Lisbon is a unique city, with its very own identity and culture.
"The city of seven hills", as it is known, is now more than a thousand years old. As a result of the ages, the many microcosms created now intersect and intertwine.
We selected for you some of the most interesting districts for shopping, but also those who deserve to be known for their history, tradition, architecture and gastronomy. Because Fado is sung in Alfama, and the good pubs made Bairro Alto famous, they’re also listed. The historical stores are in Baixa (downtown) and Chiado, the best antique shops in São Bento, and the famous brands in Avenida da Liberdade. The avant-garde trends may be found in Príncepe Real and design is happening in Santos. From Belém we went out into the world and nowadays Martim Moniz has the all world in it. The best of Modernism is in Alvalade, and contemporary architecture can be visited at Expo.
In Alfama inhabits the soul of Lisbon. This is the oldest and most typical of the city's districts, famous for its narrow streets, picturesque facades, traditional shops, taverns, Fado houses and countless churches. Animated by the peculiar local population, Alfama explodes with life during the "popular saints", a traditional festival that draws thousands of people to the streets. This maze of medieval alleys leads us to the Castelo de São Jorge and a wonderful view.
In Graça, the belvedere baptized with the name of poet Sophia de Mello Breyner Andresen is one of the best places to admire the city and to fall in love. Not far away, we find the Monastery of São Vicente de Fora, the National Pantheon and the Campo de Santa Clara, where the flea market takes place and you can haggle trinkets and curiosities.
Baixa is Lisbon’s welcome card and also a district of memories, preserved traditional trade and lively due to its cafes and street performers. In what is the oldest commercial area of the city, alongside the new names in fashion, we still find examples of the crafts that gave the name to the streets of orthogonal geometric layout: Correeiros (saddlery), Douradores (gilders), Fanqueiros (cloths) and Sapateiros (shoemakers). It is also here were you’ll find one of the most beautiful squares in the world, the Praça do Comércio /Commerce Square (also known as Terreiro do Paço / Real Palace Square), lined with restaurants and terraces. The Triumphal Arch takes us up the noble and pedestrian Rua Augusta to the emblematic Praça D. Pedro IV or Rossio.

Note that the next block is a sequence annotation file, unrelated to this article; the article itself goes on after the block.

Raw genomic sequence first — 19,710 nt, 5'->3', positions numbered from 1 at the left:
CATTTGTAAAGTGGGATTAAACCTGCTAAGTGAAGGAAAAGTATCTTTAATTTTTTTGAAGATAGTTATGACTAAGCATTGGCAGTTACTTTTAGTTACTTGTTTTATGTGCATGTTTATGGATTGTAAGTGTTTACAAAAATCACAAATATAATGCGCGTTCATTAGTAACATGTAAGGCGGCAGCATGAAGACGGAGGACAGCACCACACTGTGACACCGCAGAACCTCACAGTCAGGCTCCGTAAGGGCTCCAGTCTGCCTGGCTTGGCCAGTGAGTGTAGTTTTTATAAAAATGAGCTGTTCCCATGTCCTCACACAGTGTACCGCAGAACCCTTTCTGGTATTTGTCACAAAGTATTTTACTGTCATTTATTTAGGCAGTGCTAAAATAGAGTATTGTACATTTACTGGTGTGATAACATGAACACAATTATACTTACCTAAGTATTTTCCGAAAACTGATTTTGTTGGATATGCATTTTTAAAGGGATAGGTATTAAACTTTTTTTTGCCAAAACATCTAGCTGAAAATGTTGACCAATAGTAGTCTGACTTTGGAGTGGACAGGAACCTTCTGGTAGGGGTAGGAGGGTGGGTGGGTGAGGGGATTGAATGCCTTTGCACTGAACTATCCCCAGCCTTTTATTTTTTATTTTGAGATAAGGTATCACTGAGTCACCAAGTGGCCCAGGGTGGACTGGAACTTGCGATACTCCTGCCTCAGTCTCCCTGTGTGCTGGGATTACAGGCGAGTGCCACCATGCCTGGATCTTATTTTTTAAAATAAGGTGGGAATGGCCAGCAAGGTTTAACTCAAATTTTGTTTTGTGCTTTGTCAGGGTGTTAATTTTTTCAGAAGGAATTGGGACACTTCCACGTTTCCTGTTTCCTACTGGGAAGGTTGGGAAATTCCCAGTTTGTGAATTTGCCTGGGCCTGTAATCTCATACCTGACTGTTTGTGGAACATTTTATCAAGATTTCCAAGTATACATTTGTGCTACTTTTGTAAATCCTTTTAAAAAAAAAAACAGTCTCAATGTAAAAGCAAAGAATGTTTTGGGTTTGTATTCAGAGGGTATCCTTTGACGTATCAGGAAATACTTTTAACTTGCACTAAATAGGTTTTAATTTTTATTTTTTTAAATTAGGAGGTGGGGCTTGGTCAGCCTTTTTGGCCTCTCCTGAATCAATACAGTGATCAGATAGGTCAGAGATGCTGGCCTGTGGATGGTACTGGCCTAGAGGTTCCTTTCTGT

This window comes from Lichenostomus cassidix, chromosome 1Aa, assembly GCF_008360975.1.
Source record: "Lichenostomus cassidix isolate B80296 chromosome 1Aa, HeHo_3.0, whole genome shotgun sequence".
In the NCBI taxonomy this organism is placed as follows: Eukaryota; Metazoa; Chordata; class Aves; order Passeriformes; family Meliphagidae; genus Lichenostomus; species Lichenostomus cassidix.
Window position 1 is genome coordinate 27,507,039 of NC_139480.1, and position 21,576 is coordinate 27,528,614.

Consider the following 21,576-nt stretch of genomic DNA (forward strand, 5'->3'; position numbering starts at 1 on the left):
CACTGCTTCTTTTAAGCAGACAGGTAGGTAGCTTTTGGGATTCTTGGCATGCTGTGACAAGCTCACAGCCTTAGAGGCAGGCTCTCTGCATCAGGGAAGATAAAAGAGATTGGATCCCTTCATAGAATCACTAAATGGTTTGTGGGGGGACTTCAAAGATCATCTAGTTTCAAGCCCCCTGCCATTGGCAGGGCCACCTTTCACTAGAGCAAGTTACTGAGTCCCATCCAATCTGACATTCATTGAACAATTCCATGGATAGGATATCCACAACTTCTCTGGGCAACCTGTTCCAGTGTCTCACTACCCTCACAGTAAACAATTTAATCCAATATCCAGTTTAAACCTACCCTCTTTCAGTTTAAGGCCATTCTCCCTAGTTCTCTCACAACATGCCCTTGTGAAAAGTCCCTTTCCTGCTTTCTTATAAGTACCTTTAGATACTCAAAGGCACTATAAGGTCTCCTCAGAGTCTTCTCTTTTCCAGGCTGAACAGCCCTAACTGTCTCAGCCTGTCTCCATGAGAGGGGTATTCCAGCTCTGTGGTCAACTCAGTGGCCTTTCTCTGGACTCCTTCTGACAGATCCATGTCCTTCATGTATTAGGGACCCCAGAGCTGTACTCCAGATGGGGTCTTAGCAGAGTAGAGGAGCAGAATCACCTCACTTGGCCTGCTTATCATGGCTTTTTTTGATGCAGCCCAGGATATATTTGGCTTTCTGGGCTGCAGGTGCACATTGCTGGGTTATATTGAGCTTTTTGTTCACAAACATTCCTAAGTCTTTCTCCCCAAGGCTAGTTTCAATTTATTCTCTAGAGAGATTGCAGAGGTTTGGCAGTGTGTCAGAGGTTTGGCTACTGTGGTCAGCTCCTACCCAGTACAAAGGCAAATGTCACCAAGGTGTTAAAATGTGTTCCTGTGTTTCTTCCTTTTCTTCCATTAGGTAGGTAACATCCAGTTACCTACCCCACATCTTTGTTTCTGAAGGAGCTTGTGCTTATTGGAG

On Chiado, Lisbon walks proud and elegant, since the times when politicians, intellectuals and artists here met in endless gatherings. With its theatres and opera houses, historic cafes and century old bookstores, it is also the scene of the latest fashion trends and some of the best restaurants in town, becoming a meeting point and an mandatory stop for tourists and residents.
In Bairro Alto different generations encourage the traditional trade and alternative shops of urban fashion, galleries, hair salons and tattoo studios. This sixteenth century streets districts is the a chameleon spot in town: during the day is the address of flowers in balconies and drying clothes hanging, at night it becomes the bohemian centre of Lisbon with some of the most popular bars and restaurants in town (including traditional Fado houses).
Traditionally known for its centenary garden and antique shops, Príncipe Real is an old district, but elegant, sprinkled with colourful historic buildings.
Today it represents a new Lisbon, cosmopolitan and entrepreneurial, attracting avant-garde shops, national artists’ studios, galleries, cafes and trendy restaurants. It is a district appreciated by locals and tourists alike, for its unique charm, with palaces converted into shopping arcades, a bio market and lively nightlife.
The street of São Bento is famous for several antique shops, where decorative items and treasures with historical and collection value can be found. There are also the celebrated "Noites de São Bento" (São Bento Nights), a marathon that keeps the stores open until midnight for three days in a row, along with street entertainment, music, exhibitions and even wine tasting. It is also here that you’ll find the Casa Museu (House-Museum)Amália Rodrigues and the São Bento Palace, a grand, neoclassic building that houses the Parliament of Portugal since 1834.